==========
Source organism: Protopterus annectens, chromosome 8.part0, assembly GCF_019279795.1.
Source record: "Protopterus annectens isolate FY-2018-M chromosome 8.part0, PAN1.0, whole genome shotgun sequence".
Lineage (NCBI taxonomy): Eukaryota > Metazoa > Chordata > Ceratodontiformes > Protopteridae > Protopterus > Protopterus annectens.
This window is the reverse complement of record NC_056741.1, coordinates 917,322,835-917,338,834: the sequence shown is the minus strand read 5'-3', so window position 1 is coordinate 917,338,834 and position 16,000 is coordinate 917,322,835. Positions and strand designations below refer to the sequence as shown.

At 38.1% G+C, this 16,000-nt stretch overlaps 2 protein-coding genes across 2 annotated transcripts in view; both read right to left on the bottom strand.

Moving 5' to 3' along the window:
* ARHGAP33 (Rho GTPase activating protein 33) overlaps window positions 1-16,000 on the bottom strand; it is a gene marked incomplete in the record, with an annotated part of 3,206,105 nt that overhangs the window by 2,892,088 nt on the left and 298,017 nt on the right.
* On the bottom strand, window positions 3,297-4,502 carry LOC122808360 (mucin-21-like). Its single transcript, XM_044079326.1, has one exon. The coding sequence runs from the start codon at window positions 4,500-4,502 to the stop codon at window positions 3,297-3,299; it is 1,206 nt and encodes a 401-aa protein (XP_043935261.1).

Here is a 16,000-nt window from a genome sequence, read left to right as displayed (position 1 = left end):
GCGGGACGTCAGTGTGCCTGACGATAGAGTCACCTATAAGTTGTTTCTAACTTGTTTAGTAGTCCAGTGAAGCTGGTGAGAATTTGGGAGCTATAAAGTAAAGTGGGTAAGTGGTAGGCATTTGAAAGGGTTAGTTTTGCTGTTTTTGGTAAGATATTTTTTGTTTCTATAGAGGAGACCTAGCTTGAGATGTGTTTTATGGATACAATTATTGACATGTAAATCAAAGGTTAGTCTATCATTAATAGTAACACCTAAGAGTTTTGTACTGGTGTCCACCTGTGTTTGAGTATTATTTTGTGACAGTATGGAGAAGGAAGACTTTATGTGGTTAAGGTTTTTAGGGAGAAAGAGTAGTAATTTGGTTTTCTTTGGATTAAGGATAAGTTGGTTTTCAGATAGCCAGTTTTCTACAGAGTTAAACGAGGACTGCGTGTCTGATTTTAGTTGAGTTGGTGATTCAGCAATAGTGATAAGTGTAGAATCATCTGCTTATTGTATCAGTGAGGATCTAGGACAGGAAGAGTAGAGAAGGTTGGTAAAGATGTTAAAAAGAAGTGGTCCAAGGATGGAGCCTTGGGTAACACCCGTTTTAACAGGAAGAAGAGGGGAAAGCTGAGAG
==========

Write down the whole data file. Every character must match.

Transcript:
Source organism: Protopterus annectens, chromosome 8.part0, assembly GCF_019279795.1.
Source record: "Protopterus annectens isolate FY-2018-M chromosome 8.part0, PAN1.0, whole genome shotgun sequence".
Lineage (NCBI taxonomy): Eukaryota > Metazoa > Chordata > Ceratodontiformes > Protopteridae > Protopterus > Protopterus annectens.
This window is the reverse complement of record NC_056741.1, coordinates 917,322,835-917,338,834: the sequence shown is the minus strand read 5'-3', so window position 1 is coordinate 917,338,834 and position 16,000 is coordinate 917,322,835. Positions and strand designations below refer to the sequence as shown.

At 38.1% G+C, this 16,000-nt stretch overlaps 2 protein-coding genes across 2 annotated transcripts in view; both read right to left on the bottom strand.

Moving 5' to 3' along the window:
* ARHGAP33 (Rho GTPase activating protein 33) overlaps window positions 1-16,000 on the bottom strand; it is a gene marked incomplete in the record, with an annotated part of 3,206,105 nt that overhangs the window by 2,892,088 nt on the left and 298,017 nt on the right.
* On the bottom strand, window positions 3,297-4,502 carry LOC122808360 (mucin-21-like). Its single transcript, XM_044079326.1, has one exon. The coding sequence runs from the start codon at window positions 4,500-4,502 to the stop codon at window positions 3,297-3,299; it is 1,206 nt and encodes a 401-aa protein (XP_043935261.1).

Here is a 16,000-nt window from a genome sequence, read left to right as displayed (position 1 = left end):
GCGGGACGTCAGTGTGCCTGACGATAGAGTCACCTATAAGTTGTTTCTAACTTGTTTAGTAGTCCAGTGAAGCTGGTGAGAATTTGGGAGCTATAAAGTAAAGTGGGTAAGTGGTAGGCATTTGAAAGGGTTAGTTTTGCTGTTTTTGGTAAGATATTTTTTGTTTCTATAGAGGAGACCTAGCTTGAGATGTGTTTTATGGATACAATTATTGACATGTAAATCAAAGGTTAGTCTATCATTAATAGTAACACCTAAGAGTTTTGTACTGGTGTCCACCTGTGTTTGAGTATTATTTTGTGACAGTATGGAGAAGGAAGACTTTATGTGGTTAAGGTTTTTAGGGAGAAAGAGTAGTAATTTGGTTTTCTTTGGATTAAGGATAAGTTGGTTTTCAGATAGCCAGTTTTCTACAGAGTTAAACGAGGACTGCGTGTCTGATTTTAGTTGAGTTGGTGATTCAGCAATAGTGATAAGTGTAGAATCATCTGCTTATTGTATCAGTGAGGATCTAGGACAGGAAGAGTAGAGAAGGTTGGTAAAGATGTTAAAAAGAAGTGGTCCAAGGATGGAGCCTTGGGTAACACCCGTTTTAACAGGAAGAAGAGGGGAAAGCTGAGAG